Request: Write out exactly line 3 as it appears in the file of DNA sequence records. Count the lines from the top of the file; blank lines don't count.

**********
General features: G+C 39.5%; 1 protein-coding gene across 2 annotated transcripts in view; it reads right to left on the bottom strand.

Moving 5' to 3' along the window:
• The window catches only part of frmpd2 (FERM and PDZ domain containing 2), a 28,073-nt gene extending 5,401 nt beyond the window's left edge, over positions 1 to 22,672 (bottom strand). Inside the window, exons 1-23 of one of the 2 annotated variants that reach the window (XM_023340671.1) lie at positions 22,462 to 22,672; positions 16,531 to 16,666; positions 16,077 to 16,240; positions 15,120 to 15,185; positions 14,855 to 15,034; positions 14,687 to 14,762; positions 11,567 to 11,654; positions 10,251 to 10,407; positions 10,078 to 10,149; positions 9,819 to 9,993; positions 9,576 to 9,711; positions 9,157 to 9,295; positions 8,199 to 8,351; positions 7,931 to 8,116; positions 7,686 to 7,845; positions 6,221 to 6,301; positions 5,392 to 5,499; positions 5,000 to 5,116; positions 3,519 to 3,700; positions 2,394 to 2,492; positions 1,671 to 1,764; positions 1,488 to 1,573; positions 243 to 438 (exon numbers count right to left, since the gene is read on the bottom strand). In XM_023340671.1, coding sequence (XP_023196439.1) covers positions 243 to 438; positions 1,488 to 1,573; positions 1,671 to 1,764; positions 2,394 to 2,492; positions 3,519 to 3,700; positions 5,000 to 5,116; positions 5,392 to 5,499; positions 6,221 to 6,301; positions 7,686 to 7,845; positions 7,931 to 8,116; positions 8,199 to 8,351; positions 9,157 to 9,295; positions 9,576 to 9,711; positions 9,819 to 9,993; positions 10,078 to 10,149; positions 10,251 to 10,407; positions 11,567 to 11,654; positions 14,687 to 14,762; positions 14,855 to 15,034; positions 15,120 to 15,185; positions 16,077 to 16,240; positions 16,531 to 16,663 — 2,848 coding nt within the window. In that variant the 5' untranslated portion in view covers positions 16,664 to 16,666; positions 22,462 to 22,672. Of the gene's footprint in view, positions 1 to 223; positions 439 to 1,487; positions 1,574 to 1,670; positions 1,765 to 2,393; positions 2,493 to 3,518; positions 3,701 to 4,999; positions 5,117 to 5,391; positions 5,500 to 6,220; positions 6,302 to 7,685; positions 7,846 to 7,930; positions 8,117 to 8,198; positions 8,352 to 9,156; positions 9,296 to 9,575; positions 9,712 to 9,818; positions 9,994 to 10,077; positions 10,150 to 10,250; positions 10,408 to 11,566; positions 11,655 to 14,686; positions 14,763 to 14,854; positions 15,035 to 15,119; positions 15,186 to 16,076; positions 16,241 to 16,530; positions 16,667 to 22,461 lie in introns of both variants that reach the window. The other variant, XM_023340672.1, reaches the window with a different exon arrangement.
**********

• The window catches only part of frmpd2 (FERM and PDZ domain containing 2), a 28,073-nt gene extending 5,401 nt beyond the window's left edge, over positions 1 to 22,672 (bottom strand). Inside the window, exons 1-23 of one of the 2 annotated variants that reach the window (XM_023340671.1) lie at positions 22,462 to 22,672; positions 16,531 to 16,666; positions 16,077 to 16,240; positions 15,120 to 15,185; positions 14,855 to 15,034; positions 14,687 to 14,762; positions 11,567 to 11,654; positions 10,251 to 10,407; positions 10,078 to 10,149; positions 9,819 to 9,993; positions 9,576 to 9,711; positions 9,157 to 9,295; positions 8,199 to 8,351; positions 7,931 to 8,116; positions 7,686 to 7,845; positions 6,221 to 6,301; positions 5,392 to 5,499; positions 5,000 to 5,116; positions 3,519 to 3,700; positions 2,394 to 2,492; positions 1,671 to 1,764; positions 1,488 to 1,573; positions 243 to 438 (exon numbers count right to left, since the gene is read on the bottom strand). In XM_023340671.1, coding sequence (XP_023196439.1) covers positions 243 to 438; positions 1,488 to 1,573; positions 1,671 to 1,764; positions 2,394 to 2,492; positions 3,519 to 3,700; positions 5,000 to 5,116; positions 5,392 to 5,499; positions 6,221 to 6,301; positions 7,686 to 7,845; positions 7,931 to 8,116; positions 8,199 to 8,351; positions 9,157 to 9,295; positions 9,576 to 9,711; positions 9,819 to 9,993; positions 10,078 to 10,149; positions 10,251 to 10,407; positions 11,567 to 11,654; positions 14,687 to 14,762; positions 14,855 to 15,034; positions 15,120 to 15,185; positions 16,077 to 16,240; positions 16,531 to 16,663 — 2,848 coding nt within the window. In that variant the 5' untranslated portion in view covers positions 16,664 to 16,666; positions 22,462 to 22,672. Of the gene's footprint in view, positions 1 to 223; positions 439 to 1,487; positions 1,574 to 1,670; positions 1,765 to 2,393; positions 2,493 to 3,518; positions 3,701 to 4,999; positions 5,117 to 5,391; positions 5,500 to 6,220; positions 6,302 to 7,685; positions 7,846 to 7,930; positions 8,117 to 8,198; positions 8,352 to 9,156; positions 9,296 to 9,575; positions 9,712 to 9,818; positions 9,994 to 10,077; positions 10,150 to 10,250; positions 10,408 to 11,566; positions 11,655 to 14,686; positions 14,763 to 14,854; positions 15,035 to 15,119; positions 15,186 to 16,076; positions 16,241 to 16,530; positions 16,667 to 22,461 lie in introns of both variants that reach the window. The other variant, XM_023340672.1, reaches the window with a different exon arrangement.